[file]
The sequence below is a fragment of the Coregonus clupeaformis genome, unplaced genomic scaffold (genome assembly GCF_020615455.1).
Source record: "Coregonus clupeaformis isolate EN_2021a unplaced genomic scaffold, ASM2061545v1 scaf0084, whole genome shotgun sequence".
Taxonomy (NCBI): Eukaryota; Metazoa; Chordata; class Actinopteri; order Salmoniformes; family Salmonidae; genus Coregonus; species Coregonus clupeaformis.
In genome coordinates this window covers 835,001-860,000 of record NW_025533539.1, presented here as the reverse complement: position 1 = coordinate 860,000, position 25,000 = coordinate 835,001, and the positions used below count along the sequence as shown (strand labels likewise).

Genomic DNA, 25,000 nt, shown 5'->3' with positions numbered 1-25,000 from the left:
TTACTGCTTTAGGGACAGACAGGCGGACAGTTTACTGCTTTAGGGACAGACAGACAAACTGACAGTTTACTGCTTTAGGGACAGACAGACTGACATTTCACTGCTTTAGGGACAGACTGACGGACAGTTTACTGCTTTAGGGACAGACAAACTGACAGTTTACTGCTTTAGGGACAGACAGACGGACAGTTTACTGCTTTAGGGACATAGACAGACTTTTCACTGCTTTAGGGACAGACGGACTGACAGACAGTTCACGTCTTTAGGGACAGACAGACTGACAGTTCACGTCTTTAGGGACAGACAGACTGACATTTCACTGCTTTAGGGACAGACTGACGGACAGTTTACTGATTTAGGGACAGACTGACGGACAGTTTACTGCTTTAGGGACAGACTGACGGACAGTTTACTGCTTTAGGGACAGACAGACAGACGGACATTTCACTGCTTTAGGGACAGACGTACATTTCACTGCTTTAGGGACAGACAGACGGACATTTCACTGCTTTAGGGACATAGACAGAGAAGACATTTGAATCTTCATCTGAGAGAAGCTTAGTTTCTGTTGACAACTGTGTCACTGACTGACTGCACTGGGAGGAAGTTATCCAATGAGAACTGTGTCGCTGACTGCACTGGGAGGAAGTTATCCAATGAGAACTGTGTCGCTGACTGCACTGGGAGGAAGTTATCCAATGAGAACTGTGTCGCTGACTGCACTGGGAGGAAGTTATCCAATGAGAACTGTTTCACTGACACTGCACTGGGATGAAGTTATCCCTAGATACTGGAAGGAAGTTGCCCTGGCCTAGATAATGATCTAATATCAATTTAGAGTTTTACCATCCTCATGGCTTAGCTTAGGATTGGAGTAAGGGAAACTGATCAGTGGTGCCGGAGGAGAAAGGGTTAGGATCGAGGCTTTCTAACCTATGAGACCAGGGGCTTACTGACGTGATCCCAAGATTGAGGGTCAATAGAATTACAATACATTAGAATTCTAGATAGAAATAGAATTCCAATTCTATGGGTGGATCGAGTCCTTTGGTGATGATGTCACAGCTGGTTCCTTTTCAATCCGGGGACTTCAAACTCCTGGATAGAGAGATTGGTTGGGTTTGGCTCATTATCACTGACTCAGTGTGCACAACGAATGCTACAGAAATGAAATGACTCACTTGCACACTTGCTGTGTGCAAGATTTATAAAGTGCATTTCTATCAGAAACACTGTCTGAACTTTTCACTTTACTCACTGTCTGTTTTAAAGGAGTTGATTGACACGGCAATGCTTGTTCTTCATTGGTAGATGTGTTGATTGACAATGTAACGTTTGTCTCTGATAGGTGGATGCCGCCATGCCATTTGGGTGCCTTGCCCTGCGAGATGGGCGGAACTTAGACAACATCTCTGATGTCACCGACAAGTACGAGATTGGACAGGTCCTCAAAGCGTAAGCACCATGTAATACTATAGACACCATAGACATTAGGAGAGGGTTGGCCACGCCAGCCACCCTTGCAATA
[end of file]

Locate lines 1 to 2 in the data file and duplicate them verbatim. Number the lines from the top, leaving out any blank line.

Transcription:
The sequence below is a fragment of the Coregonus clupeaformis genome, unplaced genomic scaffold (genome assembly GCF_020615455.1).
Source record: "Coregonus clupeaformis isolate EN_2021a unplaced genomic scaffold, ASM2061545v1 scaf0084, whole genome shotgun sequence".